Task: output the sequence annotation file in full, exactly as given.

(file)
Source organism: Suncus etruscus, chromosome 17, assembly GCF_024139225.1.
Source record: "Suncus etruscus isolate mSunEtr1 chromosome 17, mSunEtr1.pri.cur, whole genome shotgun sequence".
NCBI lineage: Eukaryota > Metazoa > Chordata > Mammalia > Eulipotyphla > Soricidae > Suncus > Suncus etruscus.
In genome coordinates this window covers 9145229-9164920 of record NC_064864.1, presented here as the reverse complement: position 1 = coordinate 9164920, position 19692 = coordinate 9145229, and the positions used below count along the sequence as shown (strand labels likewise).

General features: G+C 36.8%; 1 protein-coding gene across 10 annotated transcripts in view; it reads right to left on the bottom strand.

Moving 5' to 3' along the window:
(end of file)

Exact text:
Source organism: Suncus etruscus, chromosome 17, assembly GCF_024139225.1.
Source record: "Suncus etruscus isolate mSunEtr1 chromosome 17, mSunEtr1.pri.cur, whole genome shotgun sequence".
NCBI lineage: Eukaryota > Metazoa > Chordata > Mammalia > Eulipotyphla > Soricidae > Suncus > Suncus etruscus.
In genome coordinates this window covers 9145229-9164920 of record NC_064864.1, presented here as the reverse complement: position 1 = coordinate 9164920, position 19692 = coordinate 9145229, and the positions used below count along the sequence as shown (strand labels likewise).

General features: G+C 36.8%; 1 protein-coding gene across 10 annotated transcripts in view; it reads right to left on the bottom strand.

Moving 5' to 3' along the window: